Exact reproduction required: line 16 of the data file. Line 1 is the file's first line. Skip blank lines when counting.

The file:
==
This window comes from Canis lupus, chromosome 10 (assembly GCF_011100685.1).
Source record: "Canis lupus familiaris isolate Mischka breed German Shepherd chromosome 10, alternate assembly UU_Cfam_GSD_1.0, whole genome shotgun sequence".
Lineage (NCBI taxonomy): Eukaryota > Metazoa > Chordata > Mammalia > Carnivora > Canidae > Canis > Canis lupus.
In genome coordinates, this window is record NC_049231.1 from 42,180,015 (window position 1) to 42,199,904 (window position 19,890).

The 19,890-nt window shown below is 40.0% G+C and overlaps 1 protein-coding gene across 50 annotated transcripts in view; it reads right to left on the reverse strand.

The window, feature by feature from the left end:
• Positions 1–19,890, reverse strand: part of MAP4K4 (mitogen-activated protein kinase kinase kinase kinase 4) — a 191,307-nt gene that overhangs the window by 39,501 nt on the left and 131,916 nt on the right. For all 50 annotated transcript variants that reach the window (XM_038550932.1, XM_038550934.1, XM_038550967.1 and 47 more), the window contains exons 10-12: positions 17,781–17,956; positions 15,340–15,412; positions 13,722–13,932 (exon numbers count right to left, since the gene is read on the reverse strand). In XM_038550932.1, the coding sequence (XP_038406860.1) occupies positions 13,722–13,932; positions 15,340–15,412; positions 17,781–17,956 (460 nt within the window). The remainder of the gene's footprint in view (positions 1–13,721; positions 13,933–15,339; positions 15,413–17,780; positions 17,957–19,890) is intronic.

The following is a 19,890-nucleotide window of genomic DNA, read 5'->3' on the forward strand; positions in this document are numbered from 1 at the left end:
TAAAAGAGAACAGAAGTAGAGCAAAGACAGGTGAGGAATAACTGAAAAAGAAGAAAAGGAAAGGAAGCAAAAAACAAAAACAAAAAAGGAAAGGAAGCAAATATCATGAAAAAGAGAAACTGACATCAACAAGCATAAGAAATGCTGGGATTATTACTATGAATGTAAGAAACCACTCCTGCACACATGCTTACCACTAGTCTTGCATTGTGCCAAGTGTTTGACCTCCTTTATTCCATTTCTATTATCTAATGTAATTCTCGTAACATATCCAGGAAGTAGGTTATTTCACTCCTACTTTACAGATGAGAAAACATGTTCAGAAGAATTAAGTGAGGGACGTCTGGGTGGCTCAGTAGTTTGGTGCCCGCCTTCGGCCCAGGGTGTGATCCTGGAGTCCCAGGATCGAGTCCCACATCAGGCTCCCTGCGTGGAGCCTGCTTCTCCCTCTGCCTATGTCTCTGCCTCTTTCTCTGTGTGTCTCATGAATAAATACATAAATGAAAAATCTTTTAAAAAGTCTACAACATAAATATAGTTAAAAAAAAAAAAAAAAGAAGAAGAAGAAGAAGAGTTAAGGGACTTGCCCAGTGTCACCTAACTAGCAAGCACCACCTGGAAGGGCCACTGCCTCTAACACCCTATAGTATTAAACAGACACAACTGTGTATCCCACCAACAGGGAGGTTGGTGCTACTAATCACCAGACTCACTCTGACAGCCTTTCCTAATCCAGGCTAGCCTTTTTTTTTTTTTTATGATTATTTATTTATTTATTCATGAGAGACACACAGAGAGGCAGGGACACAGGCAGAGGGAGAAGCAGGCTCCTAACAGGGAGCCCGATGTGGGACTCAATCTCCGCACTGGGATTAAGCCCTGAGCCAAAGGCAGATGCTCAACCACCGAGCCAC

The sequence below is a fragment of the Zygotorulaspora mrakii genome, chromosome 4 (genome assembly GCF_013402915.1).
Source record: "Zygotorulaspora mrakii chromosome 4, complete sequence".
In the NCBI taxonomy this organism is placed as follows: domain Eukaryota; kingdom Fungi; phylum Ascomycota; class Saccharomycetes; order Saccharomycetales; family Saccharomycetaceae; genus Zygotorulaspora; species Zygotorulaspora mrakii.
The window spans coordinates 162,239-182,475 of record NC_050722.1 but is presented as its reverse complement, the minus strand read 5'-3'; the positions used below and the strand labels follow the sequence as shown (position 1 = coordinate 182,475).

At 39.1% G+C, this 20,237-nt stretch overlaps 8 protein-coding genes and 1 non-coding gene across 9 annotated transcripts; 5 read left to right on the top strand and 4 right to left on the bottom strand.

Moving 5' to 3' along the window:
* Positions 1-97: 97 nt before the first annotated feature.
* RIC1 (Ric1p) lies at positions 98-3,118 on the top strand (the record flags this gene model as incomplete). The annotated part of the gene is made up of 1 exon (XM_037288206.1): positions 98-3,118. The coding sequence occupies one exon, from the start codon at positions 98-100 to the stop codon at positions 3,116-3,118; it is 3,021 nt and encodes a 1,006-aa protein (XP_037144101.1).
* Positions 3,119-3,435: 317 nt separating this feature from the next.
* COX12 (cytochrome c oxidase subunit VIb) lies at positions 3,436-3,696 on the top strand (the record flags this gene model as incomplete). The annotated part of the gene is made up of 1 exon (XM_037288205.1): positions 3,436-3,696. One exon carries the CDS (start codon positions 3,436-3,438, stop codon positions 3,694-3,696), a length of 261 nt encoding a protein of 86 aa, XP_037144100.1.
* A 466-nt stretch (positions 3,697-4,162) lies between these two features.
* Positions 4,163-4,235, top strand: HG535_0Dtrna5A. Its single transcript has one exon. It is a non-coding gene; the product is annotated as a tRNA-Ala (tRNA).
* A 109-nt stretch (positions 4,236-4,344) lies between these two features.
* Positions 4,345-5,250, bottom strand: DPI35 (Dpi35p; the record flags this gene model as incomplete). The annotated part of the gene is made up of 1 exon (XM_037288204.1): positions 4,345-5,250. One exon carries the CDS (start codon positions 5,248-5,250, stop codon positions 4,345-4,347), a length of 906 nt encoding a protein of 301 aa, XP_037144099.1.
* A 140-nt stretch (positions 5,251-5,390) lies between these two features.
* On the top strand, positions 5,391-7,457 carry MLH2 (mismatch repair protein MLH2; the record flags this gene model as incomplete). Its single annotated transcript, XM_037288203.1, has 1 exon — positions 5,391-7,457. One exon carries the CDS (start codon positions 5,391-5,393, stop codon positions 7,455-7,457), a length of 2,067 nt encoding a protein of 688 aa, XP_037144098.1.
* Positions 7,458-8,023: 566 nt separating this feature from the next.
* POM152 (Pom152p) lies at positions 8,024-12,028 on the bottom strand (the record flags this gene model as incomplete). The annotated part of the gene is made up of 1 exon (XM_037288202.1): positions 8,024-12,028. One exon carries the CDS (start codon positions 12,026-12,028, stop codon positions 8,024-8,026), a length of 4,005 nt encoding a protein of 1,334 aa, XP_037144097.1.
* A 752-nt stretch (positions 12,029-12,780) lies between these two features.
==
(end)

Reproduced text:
* Positions 1-97: 97 nt before the first annotated feature.